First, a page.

- Title: Alice
- Author: Christina Henry
- Genre: Fantasy, Horror, Retellings
- Publication Date: August 2015
- Publisher: Ace
- Rating: 2/5 stars
A grotesque reimagining of Lewis Carroll’s Alice in Wonderland, Alice takes you down the rabbit hole into something more violent and bloody than Carroll ever imagined.
But though that would normally be right up my alley (or down my rabbit hole), I found it creepy but uninspired.
In a warren of crumbling buildings called the Old City, a hospital echoes with the screams of the poor souls inside. Inside, there is a woman. Her hair, once blond, hangs in tangles down her back. She doesn’t remember why she’s in such a terrible place. Just a tea party long ago, and long ears, and blood…Then, one night, a fire at the hospital gives the woman a chance to escape, leaving her free to uncover the truth about what happened to her all those years ago.
I was impatient to finish the book, not because it was good and I wanted to find out what happens, but because I wanted it to end. I did think Alice was an adult’s retelling of the childhood story, ripe with rape, human trafficking, violence, and thugs. Of course, there is also madness, with the character from the childhood story reimagined as adults with dark histories and violent behaviors. And that should have been more than enough to keep the story going. I don’t know if it was the writing that strained to mimic the original Alice in Wonderland, or if it was the forced grotesqueness and horror, but the story didn’t do it for me.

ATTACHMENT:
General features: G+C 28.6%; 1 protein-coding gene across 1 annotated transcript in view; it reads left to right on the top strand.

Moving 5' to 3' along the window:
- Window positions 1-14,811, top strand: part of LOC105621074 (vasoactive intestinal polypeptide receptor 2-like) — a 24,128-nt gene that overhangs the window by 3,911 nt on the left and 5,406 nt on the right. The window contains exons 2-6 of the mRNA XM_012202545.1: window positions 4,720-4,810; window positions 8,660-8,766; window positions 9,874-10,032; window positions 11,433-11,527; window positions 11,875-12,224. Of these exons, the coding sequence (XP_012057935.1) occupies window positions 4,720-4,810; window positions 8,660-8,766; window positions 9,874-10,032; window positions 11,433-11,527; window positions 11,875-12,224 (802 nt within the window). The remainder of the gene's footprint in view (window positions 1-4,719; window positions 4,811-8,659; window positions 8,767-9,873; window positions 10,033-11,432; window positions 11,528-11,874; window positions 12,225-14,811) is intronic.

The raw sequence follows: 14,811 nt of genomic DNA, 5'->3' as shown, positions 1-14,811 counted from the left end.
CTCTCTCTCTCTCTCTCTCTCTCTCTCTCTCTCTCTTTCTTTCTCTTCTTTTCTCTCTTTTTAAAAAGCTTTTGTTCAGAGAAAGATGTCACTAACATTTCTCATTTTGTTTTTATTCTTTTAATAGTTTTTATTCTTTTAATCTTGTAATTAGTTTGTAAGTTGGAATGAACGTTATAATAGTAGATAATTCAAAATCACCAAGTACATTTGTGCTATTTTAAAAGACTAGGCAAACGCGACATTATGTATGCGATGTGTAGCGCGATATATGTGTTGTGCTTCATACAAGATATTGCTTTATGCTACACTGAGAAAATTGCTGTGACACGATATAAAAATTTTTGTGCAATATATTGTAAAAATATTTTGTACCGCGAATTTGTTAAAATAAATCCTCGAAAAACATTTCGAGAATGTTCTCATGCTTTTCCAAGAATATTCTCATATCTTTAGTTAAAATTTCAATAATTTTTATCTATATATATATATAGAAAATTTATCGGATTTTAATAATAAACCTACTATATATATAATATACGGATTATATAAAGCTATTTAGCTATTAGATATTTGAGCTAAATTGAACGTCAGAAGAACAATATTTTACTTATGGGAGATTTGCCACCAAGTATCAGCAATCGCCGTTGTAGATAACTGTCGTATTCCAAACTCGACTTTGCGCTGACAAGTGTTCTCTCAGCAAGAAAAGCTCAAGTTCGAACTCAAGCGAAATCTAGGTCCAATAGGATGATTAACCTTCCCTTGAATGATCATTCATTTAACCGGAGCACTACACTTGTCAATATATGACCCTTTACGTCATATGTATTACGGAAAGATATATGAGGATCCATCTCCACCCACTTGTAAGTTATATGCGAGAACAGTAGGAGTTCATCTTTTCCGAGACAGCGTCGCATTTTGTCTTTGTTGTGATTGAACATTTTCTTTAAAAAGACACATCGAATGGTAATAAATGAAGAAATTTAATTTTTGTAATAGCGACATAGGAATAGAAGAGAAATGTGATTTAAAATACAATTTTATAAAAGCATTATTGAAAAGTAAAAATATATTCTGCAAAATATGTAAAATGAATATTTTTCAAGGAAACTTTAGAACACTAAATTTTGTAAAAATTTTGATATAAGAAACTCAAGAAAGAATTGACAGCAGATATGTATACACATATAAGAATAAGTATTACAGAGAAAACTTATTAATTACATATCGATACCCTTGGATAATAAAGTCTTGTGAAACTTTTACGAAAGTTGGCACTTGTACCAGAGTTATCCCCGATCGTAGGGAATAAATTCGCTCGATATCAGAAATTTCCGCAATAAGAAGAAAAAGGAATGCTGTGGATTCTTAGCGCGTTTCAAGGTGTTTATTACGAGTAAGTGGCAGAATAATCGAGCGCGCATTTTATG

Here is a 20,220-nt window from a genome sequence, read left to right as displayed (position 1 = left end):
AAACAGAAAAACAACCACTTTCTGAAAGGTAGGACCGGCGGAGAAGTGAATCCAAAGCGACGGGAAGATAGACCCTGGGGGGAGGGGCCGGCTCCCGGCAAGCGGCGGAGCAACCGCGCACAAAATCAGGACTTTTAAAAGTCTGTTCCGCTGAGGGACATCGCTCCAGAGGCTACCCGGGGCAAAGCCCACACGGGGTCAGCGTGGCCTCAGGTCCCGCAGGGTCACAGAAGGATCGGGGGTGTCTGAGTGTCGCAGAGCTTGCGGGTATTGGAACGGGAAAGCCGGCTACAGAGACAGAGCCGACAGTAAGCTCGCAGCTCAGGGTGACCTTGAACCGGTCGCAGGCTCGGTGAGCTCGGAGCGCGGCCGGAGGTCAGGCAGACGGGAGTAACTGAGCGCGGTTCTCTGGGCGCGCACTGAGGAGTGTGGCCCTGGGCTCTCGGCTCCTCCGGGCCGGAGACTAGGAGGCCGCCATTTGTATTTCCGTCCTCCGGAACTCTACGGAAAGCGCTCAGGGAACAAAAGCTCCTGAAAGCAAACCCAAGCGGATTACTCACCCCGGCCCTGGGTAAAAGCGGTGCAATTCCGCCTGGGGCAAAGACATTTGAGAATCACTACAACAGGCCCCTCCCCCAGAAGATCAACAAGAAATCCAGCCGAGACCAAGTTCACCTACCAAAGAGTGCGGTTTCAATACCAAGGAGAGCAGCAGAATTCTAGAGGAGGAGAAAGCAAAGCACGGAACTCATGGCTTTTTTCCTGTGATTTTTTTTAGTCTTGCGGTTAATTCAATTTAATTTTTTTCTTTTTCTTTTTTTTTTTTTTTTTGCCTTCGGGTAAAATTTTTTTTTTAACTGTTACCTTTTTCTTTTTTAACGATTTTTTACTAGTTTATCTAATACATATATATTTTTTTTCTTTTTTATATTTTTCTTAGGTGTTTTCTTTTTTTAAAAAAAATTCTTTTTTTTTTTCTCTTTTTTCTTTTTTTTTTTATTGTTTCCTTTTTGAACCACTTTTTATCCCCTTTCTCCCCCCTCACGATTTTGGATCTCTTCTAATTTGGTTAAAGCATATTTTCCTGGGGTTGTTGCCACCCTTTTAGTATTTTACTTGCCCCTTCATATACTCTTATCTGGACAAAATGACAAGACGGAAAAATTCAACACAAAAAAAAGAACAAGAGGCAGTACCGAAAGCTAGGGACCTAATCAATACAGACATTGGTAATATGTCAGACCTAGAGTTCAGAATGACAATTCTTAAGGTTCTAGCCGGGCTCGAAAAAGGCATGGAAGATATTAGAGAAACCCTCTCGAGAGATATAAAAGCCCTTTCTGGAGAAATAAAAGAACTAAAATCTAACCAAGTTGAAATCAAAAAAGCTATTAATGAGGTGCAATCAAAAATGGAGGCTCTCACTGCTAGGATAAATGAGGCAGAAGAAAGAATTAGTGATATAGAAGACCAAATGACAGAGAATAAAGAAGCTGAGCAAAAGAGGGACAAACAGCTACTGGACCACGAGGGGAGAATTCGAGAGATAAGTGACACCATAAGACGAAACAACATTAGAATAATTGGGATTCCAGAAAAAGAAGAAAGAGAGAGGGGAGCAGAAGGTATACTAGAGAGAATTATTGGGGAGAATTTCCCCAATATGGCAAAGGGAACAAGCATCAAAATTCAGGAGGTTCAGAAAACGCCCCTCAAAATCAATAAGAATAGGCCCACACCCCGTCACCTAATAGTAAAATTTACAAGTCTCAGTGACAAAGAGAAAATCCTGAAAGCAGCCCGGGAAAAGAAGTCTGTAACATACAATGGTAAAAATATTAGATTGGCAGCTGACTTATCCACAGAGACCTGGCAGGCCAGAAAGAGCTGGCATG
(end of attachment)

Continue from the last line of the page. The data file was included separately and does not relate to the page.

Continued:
I had high hopes for Alice, as I usually love dark reimaginings, but this one had all the darkness and blood, with none of the feeling I needed. There was a disconnect between Alice and me as I read her, as if viewing her story through a scratched and murky looking glass.
I’ll give Christina Henry another try as I already bought The Girl in Red, and, like I said, I do love dark retellings. Hopefully the Little Red Riding Hood reimagining plays out better than the Alice in Wonderland retelling.
Favorite quotes from Alice:
“You’re only a mouse if you let them make you one.”
“It made Alice realize how much of life was full of empty stuff, objects longed for because the hope of them made your small life seem bigger, better, brighter.”
“There is more to you than you know. Remember that.”
“Things that are worth nothing are easy to come by.”
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